Your Duty to Forgive
A sermon based on Luke 17:1-10
October 10, 2010 – Pentecost 20C
A young woman was about to be married and as she went through some pre-marital counseling with a certain vicar, they got on the topic of invitations. Suddenly the woman grew cold. She turned to the vicar and said in a quiet voice. "I'm not inviting my dad to my wedding." Obviously something was wrong, so the vicar asked why not. "I hate him," she said. She sounded ashamed as she went on. "My father sexually abused me when I was a little girl and I cannot let go. I cannot forgive him."
What do you say to such a woman? How can you possibly forgive someone who's hurt you like that? Who's left physical and emotional scars that will likely last a lifetime? For that matter, forgiving anyone of any hurt or pain they've caused you isn't natural, is it? It goes against the grain. How do we let go of our grudges and love even those who hurt us?
This morning Jesus gives us the secret to forgiving someone. He tells us that we can only forgive through faith. To forgive someone once, let alone seven times a day for the same sin, is a difficult burden Jesus places on us as our duty. It's a burden that requires faith. And it's a burden faith gladly bears. Listen again to Jesus instruction of his disciples and learn again how to forgive…
In Luke 17:1-10, Jesus said to his disciples: "Things that cause people to sin are bound to come, but woe to that person through whom they come. 2 It would be better for him to be thrown into the sea with a millstone tied around his neck than for him to cause one of these little ones to sin. 3 So watch yourselves. "If your brother sins, rebuke him, and if he repents, forgive him. 4 If he sins against you seven times in a day, and seven times comes back to you and says, 'I repent,' forgive him." 5 The apostles said to the Lord, "Increase our faith!" 6 He replied, "If you have faith as small as a mustard seed, you can say to this mulberry tree, 'Be uprooted and planted in the sea,' and it will obey you."
I. A Burden That Requires Faith
When your time to leave this earth has finally come, how do you want to go? If God let you choose the kind of death you will face, what would you pick? I'm guessing that most of you would say I'd like to die peacefully in my sleep. Go to bed and never wake up. Maybe some would say, I'd like to die doing something noble—fighting for my country, taking a stand for what I believe. But I'm willing to bet that no one would say, "If I could pick how I'd die, I'd drown."
Why not? Because drowning would be a horrible way to go! Imagine someone takes you to the edge of the lake ties a car around your neck (a millstone weighed up to 2 tons) and launches it into the middle of the lake. First comes the panic that you cannot take another breath. Your heart rate accelerates, demanding even more oxygen. After a minute or two your lungs, screaming in pain for lack of air, try to grab some anyway, but all they get is water. Your body's self-defense mechanism kicks in and your windpipe constricts to prevent more water from entering. Soon (in about 6 minutes), without any oxygen your brain becomes damaged, and finally (after another 2 minutes), you go into cardiac arrest and die in the middle of the lake.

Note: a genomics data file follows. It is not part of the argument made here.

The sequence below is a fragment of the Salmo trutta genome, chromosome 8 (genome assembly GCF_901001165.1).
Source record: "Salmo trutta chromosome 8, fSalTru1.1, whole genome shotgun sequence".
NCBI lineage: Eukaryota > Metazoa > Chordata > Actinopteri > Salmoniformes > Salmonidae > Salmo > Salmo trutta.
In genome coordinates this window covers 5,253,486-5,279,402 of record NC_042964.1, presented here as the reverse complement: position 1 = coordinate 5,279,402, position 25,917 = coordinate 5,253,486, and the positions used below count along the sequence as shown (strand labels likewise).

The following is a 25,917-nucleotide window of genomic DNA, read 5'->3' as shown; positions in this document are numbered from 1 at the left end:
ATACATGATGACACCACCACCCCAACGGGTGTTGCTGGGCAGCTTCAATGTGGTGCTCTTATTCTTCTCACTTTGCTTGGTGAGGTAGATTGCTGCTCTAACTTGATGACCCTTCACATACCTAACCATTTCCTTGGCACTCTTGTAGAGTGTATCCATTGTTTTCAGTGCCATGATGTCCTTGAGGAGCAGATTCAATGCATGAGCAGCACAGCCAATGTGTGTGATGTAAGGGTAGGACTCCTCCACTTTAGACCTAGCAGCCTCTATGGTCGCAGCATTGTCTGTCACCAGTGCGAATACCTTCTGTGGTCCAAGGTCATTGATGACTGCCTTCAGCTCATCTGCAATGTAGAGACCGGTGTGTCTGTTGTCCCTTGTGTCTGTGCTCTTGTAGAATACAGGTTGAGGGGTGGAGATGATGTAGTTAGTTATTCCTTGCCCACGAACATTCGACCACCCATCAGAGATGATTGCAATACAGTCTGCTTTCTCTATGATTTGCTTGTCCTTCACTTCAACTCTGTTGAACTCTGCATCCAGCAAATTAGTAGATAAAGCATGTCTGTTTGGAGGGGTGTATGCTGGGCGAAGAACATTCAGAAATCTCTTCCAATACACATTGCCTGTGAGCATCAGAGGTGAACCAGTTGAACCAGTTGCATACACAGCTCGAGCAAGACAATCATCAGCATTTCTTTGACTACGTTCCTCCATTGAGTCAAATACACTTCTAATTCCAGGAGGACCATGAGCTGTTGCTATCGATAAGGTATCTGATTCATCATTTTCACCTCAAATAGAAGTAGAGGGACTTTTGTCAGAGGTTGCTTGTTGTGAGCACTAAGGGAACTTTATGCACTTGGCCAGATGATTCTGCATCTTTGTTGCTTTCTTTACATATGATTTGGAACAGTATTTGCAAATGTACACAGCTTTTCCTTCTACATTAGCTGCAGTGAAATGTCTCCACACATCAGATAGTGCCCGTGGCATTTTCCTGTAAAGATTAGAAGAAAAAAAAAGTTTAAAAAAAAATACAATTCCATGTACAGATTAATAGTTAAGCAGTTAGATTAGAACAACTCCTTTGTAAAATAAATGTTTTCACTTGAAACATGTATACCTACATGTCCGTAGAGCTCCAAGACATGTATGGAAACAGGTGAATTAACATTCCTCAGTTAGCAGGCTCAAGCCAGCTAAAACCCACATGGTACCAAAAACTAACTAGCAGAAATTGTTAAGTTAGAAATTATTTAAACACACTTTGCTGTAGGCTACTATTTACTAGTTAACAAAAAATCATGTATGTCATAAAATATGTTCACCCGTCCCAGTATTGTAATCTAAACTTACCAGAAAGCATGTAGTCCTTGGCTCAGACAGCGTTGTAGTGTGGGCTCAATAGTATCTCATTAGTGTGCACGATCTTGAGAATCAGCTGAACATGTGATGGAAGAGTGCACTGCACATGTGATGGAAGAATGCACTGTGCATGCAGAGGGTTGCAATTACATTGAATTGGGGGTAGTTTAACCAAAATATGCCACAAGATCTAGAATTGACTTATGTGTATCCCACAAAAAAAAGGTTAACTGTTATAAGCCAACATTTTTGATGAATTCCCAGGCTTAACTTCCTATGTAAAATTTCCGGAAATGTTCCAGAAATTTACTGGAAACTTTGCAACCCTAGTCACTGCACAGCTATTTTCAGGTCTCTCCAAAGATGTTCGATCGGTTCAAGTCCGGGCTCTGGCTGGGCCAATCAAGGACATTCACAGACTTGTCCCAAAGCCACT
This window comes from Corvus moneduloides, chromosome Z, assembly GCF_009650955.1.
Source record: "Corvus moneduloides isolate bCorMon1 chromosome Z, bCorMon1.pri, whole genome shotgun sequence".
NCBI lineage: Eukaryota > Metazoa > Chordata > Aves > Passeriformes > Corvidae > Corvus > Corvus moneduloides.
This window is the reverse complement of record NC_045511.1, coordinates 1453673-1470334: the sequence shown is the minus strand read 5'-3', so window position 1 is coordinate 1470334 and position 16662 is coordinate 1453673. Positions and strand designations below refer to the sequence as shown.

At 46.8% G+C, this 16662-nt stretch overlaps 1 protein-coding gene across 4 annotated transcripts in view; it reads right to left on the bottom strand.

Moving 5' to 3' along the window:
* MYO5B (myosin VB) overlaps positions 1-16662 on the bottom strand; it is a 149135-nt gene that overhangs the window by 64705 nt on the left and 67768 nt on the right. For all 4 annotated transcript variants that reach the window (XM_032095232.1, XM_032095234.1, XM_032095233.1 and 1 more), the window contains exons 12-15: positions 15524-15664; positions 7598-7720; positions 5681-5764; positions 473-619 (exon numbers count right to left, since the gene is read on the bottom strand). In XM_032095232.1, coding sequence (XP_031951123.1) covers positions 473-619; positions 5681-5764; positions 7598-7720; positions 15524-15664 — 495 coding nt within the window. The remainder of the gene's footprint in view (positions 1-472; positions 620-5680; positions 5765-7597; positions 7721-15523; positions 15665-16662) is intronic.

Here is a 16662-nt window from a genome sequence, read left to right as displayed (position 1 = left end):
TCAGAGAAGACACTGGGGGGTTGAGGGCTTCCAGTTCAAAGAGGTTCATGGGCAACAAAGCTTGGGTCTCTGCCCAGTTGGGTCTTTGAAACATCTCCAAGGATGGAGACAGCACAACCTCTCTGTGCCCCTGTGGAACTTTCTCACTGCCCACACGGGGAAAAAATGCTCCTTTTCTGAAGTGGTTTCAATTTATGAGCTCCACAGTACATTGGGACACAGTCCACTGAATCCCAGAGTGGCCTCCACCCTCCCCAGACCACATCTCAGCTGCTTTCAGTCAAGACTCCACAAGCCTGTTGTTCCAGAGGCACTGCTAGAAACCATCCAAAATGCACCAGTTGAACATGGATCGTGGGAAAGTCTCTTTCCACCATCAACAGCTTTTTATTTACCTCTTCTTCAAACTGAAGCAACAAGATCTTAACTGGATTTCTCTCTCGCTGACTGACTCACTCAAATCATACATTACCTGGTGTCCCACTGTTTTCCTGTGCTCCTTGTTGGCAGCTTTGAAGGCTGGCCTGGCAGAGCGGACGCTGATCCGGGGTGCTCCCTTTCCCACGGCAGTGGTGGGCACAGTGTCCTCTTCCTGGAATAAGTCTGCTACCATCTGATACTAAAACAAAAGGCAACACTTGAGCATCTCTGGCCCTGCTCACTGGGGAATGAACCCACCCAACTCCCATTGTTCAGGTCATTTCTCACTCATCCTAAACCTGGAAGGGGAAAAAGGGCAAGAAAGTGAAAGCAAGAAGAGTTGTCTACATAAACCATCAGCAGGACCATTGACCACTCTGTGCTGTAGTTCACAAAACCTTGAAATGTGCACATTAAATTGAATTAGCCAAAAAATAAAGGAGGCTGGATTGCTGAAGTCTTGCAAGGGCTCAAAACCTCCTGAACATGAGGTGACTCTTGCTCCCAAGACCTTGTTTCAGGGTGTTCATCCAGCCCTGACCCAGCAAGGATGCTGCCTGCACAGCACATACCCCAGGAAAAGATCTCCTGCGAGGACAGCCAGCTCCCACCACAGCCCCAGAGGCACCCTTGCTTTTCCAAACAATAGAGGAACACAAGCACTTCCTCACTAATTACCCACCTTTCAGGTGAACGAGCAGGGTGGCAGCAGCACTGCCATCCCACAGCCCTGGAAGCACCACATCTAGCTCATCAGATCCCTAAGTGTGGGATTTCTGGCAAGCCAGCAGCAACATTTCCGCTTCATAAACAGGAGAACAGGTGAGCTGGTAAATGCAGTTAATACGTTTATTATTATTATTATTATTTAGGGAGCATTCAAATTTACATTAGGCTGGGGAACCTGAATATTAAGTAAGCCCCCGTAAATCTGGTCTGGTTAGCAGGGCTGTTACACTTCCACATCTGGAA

Sound bad? That's nothing, Jesus says, compared with what's in store for those who cause others to stumble. (That's literally what skandalon means, not just sin, but stumble in your faith.) How do people cause others to stumble? Jesus gives two examples. He says, "watch yourselves. If your brother sins, rebuke him, and if he repents, forgive him." You can cause a person to stumble in their faith not just by what you do, but by what you don't do. Don't rebuke someone in their sin and you cause them to stumble by leading them to think their sin is no big deal. Don't forgive someone when they come seeking forgiveness and you cause them stumble by leading them to think God won't forgive them either.
Jesus' disciples recognized that they had failed to rebuke others. They'd failed to forgive others. They knew they deserved to have that millstone tied around their neck… and worse. And they also knew that this burden Jesus gave them was something they could never do on their own. 4 If he sins against you seven times in a day, and seven times comes back to you and says, 'I repent,' forgive him." "Who can do this?" the apostles thought. And they said to the Lord, "Increase our faith!" Literally, "Give us faith!" "We need faith to do this! It's not something that comes naturally!"
And Jesus response? "If you have faith as small as a mustard seed, you can say to this mulberry tree, 'Be uprooted and planted in the sea,' and it will obey you."
But what's Jesus saying? Who cares about the mulberry tree? Who would even want to transplant it in the sea? Understand what Jesus is and isn't saying here: He's not saying, "If only you had this much faith, then you could do amazing things like move trees around and forgive people who hurt you." What he is saying is that even the smallest bit of faith can and does do awesome things! After all, the tiniest bit of faith moves not just a tree into the ocean, but our very bodies and souls into heaven! What Jesus is saying to his disciples is "You do have faith! Use what little faith you have and rebuke others. Forgive others."
It's still hard for us today, isn't it, to forgive? To forgive the spouse, who you'd expect to be the kindest person to you, yet says the unkindest things of anyone you talk to in your day? To forgive the person who you trusted, that not only let you down, but betrayed that trust and took advantage of it? To forgive the person who's left physical and emotional scars in your life that may very well last a lifetime?
This burden—to forgive the same person of the same sin even if he does it seven times in the same day!—this burden requires faith. But dear friends, you have faith. Jesus reminds us in a subtle way of the faith we have; the power we have to forgive…